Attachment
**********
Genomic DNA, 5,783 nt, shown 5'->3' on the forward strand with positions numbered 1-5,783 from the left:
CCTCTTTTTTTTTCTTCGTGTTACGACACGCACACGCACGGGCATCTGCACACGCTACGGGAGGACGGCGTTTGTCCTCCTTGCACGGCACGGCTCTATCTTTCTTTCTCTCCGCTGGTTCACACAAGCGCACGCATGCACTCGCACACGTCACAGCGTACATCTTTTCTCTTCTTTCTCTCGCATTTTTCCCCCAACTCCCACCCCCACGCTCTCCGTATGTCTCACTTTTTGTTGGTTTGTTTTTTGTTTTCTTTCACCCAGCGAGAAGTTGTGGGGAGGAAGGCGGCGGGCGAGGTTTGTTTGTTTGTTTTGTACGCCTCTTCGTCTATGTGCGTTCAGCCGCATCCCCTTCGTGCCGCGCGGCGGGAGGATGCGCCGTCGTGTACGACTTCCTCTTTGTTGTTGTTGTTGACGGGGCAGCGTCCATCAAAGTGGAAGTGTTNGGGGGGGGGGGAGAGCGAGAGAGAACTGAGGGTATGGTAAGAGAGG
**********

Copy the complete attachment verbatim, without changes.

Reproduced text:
Genomic DNA, 5,783 nt, shown 5'->3' on the forward strand with positions numbered 1-5,783 from the left:
CCTCTTTTTTTTTCTTCGTGTTACGACACGCACACGCACGGGCATCTGCACACGCTACGGGAGGACGGCGTTTGTCCTCCTTGCACGGCACGGCTCTATCTTTCTTTCTCTCCGCTGGTTCACACAAGCGCACGCATGCACTCGCACACGTCACAGCGTACATCTTTTCTCTTCTTTCTCTCGCATTTTTCCCCCAACTCCCACCCCCACGCTCTCCGTATGTCTCACTTTTTGTTGGTTTGTTTTTTGTTTTCTTTCACCCAGCGAGAAGTTGTGGGGAGGAAGGCGGCGGGCGAGGTTTGTTTGTTTGTTTTGTACGCCTCTTCGTCTATGTGCGTTCAGCCGCATCCCCTTCGTGCCGCGCGGCGGGAGGATGCGCCGTCGTGTACGACTTCCTCTTTGTTGTTGTTGTTGACGGGGCAGCGTCCATCAAAGTGGAAGTGTTNGGGGGGGGGGGAGAGCGAGAGAGAACTGAGGGTATGGTAAGAGAGG